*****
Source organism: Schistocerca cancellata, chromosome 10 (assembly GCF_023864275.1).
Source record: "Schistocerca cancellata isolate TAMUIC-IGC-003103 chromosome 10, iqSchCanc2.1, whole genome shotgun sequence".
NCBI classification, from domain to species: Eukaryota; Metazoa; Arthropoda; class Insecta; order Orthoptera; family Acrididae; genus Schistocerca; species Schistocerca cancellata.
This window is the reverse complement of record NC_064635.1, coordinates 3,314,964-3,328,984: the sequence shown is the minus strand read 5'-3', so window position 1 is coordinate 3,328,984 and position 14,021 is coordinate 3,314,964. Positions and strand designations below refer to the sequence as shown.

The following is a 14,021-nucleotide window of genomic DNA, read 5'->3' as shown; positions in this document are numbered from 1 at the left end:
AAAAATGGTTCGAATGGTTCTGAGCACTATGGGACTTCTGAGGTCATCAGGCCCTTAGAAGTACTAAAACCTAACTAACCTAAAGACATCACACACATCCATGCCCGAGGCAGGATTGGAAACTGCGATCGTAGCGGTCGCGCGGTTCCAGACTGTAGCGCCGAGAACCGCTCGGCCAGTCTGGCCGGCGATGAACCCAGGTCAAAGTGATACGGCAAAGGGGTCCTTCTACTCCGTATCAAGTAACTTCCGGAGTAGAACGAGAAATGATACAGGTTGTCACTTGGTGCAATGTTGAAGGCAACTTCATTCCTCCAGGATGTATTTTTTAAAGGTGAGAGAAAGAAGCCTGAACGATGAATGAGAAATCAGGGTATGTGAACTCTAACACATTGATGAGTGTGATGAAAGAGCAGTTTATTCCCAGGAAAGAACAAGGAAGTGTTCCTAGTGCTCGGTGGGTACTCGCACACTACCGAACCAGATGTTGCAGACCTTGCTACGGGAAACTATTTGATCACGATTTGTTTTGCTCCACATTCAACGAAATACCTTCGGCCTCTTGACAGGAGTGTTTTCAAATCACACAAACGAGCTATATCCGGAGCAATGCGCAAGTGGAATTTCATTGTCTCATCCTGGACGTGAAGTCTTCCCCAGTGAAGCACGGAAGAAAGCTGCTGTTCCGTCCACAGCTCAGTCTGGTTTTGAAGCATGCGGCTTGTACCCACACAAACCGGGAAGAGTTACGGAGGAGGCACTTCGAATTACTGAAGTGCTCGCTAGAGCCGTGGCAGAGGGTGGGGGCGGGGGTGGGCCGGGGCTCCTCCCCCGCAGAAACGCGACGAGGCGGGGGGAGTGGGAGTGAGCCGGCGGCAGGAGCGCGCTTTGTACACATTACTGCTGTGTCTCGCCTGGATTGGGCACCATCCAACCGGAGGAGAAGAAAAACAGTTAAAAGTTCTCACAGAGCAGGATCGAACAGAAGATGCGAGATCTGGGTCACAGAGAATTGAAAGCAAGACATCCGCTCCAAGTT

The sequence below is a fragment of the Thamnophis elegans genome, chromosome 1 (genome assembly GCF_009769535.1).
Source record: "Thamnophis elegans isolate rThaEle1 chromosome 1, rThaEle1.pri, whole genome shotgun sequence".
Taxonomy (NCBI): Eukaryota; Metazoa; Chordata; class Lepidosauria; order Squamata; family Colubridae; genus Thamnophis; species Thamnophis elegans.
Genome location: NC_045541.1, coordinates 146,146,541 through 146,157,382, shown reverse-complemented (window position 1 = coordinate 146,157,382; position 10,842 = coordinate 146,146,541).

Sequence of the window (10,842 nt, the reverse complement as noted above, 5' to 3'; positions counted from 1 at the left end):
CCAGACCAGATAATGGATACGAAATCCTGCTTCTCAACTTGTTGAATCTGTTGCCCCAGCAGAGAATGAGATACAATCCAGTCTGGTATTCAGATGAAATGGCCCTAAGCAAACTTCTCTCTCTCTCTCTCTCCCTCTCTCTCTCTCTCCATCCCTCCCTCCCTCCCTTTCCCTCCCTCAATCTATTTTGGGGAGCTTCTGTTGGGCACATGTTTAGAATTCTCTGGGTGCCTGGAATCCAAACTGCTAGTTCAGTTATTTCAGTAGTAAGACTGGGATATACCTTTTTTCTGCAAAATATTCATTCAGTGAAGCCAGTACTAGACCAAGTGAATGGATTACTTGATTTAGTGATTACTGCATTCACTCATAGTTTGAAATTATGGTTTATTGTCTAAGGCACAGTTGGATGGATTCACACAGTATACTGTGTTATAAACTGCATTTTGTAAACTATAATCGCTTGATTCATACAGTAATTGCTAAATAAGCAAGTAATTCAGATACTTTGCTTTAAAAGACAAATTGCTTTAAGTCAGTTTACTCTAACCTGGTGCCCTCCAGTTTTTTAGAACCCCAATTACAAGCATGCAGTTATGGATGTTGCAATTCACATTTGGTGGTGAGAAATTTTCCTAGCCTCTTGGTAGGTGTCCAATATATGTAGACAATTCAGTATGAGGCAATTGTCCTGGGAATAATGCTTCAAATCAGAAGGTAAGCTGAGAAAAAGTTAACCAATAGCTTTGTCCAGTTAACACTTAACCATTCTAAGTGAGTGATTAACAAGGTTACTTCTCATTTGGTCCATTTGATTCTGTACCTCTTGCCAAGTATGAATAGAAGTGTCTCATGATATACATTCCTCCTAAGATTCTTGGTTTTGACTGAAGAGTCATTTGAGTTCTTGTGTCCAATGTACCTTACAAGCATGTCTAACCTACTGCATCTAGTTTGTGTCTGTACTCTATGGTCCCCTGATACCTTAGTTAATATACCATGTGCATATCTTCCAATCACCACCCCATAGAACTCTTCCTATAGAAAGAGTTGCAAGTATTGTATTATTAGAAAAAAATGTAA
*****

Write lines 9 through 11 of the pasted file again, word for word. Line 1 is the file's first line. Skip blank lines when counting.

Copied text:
Taxonomy (NCBI): Eukaryota; Metazoa; Chordata; class Lepidosauria; order Squamata; family Colubridae; genus Thamnophis; species Thamnophis elegans.
Genome location: NC_045541.1, coordinates 146,146,541 through 146,157,382, shown reverse-complemented (window position 1 = coordinate 146,157,382; position 10,842 = coordinate 146,146,541).

Sequence of the window (10,842 nt, the reverse complement as noted above, 5' to 3'; positions counted from 1 at the left end):